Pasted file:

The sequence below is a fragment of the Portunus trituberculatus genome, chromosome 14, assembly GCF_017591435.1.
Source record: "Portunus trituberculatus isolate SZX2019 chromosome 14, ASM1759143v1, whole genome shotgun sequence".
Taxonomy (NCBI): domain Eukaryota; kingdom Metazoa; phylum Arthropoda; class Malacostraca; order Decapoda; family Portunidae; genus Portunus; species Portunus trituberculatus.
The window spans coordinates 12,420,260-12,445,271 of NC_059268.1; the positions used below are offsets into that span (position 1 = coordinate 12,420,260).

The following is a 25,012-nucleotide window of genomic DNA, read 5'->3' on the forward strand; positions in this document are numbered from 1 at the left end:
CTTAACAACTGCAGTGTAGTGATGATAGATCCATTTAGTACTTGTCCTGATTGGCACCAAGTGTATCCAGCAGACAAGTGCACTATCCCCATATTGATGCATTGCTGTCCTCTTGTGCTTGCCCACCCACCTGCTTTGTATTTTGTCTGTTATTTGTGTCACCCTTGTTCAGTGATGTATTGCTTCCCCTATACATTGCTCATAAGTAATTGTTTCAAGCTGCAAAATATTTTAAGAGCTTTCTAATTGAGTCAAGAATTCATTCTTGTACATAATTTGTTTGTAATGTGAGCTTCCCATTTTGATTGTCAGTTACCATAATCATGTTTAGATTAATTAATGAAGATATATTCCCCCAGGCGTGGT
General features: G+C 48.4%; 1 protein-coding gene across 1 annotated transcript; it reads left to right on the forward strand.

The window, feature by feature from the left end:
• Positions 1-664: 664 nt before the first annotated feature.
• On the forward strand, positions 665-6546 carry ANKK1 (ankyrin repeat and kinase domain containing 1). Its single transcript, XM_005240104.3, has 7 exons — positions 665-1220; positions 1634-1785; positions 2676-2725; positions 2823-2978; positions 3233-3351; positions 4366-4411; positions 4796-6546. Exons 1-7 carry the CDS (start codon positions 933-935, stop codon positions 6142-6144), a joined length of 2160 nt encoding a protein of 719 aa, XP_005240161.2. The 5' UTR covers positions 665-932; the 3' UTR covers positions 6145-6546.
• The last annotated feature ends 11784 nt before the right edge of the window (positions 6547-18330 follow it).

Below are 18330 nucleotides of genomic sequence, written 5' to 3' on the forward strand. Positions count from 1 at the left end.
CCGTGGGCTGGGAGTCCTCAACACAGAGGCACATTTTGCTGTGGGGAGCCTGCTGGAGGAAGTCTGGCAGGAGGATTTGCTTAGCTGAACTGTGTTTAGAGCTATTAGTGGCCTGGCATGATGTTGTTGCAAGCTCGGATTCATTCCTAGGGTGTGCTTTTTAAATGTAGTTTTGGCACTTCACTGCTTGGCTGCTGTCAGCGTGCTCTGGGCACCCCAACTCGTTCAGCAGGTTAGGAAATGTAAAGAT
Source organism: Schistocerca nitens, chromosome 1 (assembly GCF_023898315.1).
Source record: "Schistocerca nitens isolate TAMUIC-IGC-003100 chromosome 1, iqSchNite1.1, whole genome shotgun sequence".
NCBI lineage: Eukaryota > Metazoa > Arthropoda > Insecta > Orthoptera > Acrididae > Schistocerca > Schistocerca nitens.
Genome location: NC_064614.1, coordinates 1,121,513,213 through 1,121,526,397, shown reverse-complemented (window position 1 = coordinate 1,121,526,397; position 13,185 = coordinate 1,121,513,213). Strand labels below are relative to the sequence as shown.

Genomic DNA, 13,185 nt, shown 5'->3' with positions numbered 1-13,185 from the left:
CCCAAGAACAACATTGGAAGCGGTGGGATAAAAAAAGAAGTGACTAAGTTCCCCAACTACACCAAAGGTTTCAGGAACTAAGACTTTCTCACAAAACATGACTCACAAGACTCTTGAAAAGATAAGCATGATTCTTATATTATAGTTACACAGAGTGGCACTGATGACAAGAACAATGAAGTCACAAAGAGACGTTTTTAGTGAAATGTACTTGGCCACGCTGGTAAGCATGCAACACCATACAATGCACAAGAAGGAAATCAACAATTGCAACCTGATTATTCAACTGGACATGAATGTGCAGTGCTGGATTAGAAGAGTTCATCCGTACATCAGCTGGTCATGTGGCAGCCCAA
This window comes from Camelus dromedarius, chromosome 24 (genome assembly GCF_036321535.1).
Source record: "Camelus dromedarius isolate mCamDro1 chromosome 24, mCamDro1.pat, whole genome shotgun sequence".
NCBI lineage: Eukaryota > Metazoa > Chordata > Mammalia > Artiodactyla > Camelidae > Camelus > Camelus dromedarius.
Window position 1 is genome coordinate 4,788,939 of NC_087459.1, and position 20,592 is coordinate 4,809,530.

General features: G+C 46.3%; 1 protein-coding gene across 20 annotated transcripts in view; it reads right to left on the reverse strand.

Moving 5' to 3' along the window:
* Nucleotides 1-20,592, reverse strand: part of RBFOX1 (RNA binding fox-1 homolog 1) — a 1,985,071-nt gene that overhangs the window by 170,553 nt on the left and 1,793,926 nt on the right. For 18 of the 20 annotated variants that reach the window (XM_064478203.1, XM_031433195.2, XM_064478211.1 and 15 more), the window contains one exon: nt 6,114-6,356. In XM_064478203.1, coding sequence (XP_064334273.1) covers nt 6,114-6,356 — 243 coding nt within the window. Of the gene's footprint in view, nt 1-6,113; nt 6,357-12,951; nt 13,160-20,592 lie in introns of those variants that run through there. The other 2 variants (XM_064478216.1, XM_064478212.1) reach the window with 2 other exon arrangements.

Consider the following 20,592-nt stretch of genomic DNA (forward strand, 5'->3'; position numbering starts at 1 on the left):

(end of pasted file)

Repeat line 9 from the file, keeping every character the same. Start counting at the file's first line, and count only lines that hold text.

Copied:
• Positions 1-664: 664 nt before the first annotated feature.